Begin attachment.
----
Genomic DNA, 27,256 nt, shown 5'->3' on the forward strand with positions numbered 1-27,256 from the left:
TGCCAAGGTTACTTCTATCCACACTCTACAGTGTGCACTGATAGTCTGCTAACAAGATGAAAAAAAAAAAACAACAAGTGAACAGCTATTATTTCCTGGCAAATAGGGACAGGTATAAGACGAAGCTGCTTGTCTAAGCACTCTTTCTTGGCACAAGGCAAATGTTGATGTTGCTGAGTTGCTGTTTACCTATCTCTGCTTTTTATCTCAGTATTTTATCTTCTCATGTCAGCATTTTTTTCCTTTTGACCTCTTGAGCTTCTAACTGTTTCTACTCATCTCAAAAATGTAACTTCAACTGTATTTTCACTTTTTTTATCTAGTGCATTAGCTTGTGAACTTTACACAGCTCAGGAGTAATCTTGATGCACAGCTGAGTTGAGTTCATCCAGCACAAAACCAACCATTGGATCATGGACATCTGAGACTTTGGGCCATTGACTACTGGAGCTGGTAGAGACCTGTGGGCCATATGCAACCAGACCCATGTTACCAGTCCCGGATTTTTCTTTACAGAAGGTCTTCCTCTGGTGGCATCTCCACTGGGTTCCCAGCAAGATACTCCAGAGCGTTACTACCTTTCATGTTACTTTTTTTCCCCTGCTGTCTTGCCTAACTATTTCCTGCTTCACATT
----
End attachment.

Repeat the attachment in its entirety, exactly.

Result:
Genomic DNA, 27,256 nt, shown 5'->3' on the forward strand with positions numbered 1-27,256 from the left:
TGCCAAGGTTACTTCTATCCACACTCTACAGTGTGCACTGATAGTCTGCTAACAAGATGAAAAAAAAAAAACAACAAGTGAACAGCTATTATTTCCTGGCAAATAGGGACAGGTATAAGACGAAGCTGCTTGTCTAAGCACTCTTTCTTGGCACAAGGCAAATGTTGATGTTGCTGAGTTGCTGTTTACCTATCTCTGCTTTTTATCTCAGTATTTTATCTTCTCATGTCAGCATTTTTTTCCTTTTGACCTCTTGAGCTTCTAACTGTTTCTACTCATCTCAAAAATGTAACTTCAACTGTATTTTCACTTTTTTTATCTAGTGCATTAGCTTGTGAACTTTACACAGCTCAGGAGTAATCTTGATGCACAGCTGAGTTGAGTTCATCCAGCACAAAACCAACCATTGGATCATGGACATCTGAGACTTTGGGCCATTGACTACTGGAGCTGGTAGAGACCTGTGGGCCATATGCAACCAGACCCATGTTACCAGTCCCGGATTTTTCTTTACAGAAGGTCTTCCTCTGGTGGCATCTCCACTGGGTTCCCAGCAAGATACTCCAGAGCGTTACTACCTTTCATGTTACTTTTTTTCCCCTGCTGTCTTGCCTAACTATTTCCTGCTTCACATT